Appendix A Fundamentals of Piezoelectricity.
A.1 Introduction and Historical Perspective. A.2 Dielectric, Ferroelectric and Piezoelectric Materials. A.3 The Piezoelectric Effect. A.4 Piezoelectric Materials – Static Actions. A.5 Piezoelectric Effect – Basic Mathematical Formulation. References.
Appendix B Modeling of Piezoelectric Polymers.
B.1 Introduction. B.2 Theory. B.3 Measurement of Complex Constants. B.4 SPICE Implementation. B.5 Experiment versus Simulation. B.6 Relative Contribution of Various Losses. B.7 Design issues Associated with Piezoelectric Polymer Film. B.8 SPICE Netlist of Piezo–Polymer Model. B.9 Summary. References.
Appendix C Design of Charge/Voltage Amplifiers.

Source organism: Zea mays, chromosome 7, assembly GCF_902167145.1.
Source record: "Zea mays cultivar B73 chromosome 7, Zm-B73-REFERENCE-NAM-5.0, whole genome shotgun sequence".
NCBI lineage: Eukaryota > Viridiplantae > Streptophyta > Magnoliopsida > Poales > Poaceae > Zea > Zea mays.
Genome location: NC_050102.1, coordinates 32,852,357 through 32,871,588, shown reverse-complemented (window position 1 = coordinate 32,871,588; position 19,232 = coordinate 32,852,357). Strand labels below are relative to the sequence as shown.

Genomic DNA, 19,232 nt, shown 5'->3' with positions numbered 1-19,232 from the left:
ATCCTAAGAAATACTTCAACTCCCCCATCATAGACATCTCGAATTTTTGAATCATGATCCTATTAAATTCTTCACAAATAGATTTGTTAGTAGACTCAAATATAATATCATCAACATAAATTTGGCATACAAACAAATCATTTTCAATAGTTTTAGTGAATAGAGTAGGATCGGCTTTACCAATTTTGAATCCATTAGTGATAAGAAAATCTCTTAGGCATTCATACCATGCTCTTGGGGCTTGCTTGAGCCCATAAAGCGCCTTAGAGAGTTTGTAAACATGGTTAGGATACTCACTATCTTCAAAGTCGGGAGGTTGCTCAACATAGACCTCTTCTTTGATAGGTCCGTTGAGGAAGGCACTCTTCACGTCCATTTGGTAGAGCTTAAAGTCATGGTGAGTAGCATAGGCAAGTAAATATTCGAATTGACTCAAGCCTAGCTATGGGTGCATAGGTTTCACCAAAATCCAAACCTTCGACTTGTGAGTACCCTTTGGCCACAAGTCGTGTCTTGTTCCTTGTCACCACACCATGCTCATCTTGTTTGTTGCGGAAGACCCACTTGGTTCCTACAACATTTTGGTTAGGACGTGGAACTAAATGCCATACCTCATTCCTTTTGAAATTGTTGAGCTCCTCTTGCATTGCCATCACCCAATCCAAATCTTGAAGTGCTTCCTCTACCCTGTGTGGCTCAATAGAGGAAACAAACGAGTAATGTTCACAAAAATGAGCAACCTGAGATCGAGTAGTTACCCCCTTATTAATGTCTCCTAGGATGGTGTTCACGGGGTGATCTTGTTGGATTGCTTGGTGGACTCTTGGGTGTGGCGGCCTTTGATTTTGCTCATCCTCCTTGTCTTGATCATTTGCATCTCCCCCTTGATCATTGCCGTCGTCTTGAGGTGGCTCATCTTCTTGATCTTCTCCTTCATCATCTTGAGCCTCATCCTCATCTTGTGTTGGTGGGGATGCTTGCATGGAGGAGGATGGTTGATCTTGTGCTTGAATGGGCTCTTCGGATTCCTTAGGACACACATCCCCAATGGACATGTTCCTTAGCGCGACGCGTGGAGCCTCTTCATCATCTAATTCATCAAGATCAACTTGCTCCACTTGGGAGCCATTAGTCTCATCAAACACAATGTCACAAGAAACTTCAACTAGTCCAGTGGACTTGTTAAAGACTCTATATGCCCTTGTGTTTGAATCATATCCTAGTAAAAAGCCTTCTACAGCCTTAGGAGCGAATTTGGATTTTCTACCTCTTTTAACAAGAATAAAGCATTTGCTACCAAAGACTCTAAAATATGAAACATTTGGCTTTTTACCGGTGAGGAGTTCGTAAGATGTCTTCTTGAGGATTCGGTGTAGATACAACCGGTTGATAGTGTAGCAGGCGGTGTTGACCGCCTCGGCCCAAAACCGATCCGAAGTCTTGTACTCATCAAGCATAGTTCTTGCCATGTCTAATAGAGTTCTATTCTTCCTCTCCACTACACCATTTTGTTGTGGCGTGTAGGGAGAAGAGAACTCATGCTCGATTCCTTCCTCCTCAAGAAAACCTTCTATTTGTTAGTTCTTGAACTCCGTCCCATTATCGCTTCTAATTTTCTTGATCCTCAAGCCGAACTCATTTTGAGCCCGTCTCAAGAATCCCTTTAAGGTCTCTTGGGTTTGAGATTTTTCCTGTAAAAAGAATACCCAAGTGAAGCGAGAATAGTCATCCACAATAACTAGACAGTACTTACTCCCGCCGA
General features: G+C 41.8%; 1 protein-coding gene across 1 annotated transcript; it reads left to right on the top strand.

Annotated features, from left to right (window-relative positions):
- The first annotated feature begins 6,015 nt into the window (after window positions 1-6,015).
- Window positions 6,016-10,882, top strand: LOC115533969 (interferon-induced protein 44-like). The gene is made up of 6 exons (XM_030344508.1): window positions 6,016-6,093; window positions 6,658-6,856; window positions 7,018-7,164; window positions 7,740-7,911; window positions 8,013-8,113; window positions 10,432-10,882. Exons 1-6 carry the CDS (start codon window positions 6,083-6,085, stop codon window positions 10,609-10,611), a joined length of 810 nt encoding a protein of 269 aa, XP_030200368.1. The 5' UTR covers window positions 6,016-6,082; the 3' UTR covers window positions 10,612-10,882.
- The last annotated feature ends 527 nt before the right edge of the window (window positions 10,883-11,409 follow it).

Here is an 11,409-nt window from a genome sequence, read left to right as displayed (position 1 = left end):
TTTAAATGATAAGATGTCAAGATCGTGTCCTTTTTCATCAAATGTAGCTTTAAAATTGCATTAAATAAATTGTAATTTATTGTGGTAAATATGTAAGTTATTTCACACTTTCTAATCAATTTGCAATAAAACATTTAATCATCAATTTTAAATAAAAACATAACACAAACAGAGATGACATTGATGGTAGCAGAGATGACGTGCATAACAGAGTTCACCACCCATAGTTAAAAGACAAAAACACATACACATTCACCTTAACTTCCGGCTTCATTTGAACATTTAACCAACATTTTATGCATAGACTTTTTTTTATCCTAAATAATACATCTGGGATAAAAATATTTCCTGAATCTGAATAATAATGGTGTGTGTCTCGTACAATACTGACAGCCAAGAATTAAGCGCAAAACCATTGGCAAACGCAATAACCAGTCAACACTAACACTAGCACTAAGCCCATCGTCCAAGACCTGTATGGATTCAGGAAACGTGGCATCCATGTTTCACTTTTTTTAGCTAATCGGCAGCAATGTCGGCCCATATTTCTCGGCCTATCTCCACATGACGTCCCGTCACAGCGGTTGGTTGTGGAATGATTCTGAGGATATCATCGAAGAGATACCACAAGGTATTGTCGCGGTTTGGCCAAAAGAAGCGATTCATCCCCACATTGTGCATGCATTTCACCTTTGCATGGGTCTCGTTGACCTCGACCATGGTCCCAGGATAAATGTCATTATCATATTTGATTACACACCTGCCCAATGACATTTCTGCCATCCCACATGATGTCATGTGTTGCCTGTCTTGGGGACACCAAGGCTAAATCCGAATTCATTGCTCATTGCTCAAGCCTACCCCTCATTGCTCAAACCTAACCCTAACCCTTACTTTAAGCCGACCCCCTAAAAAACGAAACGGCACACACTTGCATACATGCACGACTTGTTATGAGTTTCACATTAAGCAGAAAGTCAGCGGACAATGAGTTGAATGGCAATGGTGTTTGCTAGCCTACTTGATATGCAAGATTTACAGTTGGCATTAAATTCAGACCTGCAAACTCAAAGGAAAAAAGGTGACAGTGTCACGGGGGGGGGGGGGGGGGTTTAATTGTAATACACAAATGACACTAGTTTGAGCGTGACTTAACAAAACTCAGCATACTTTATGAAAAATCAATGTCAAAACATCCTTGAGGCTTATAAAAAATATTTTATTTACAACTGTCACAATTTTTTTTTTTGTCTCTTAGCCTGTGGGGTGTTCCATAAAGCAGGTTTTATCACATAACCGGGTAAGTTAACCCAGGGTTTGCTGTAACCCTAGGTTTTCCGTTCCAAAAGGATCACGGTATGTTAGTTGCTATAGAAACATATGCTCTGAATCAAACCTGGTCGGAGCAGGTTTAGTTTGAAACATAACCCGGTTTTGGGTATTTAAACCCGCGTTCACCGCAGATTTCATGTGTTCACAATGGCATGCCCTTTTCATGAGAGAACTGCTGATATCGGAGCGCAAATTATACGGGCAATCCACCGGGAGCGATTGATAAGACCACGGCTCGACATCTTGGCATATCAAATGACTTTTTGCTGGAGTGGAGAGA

C.1 Charge Amplifier. C.2 Voltage Amplifier.
R. S. Dahiya is a Marie Curie fellow at Fondazione Bruno Kessler, Trento, Italy. He received PhD in humanoid technologies from University of Genoa and Italian Institute of Technology, Italy. He was awarded University Gold Medal and received best paper awards on two occasions in IEEE sponsored national and international conferences. His research interests include electronic skin, tactile sensing, flexible electronics and sensors, and Microsystems. Dr. Dahiya is the author of more than 60 scientific papers. He has edited two special journal issues on the topics covered in this book. He has worked on many national and European projects. He has also been the leader of individual and multi-partner European Commission funded projects.M. Valle is associate professor in electronics at Faculty of Engineering, University of Genoa. He coordinates the microelectronics lab at DITEN. He has supervised many research projects funded by local, national and European funding bodies. His research interests include embedded electronics, microelectronic systems, wireless sensors networks and tactile sensing systems for robots. Prof. Valle is author of more than 150 scientific papers.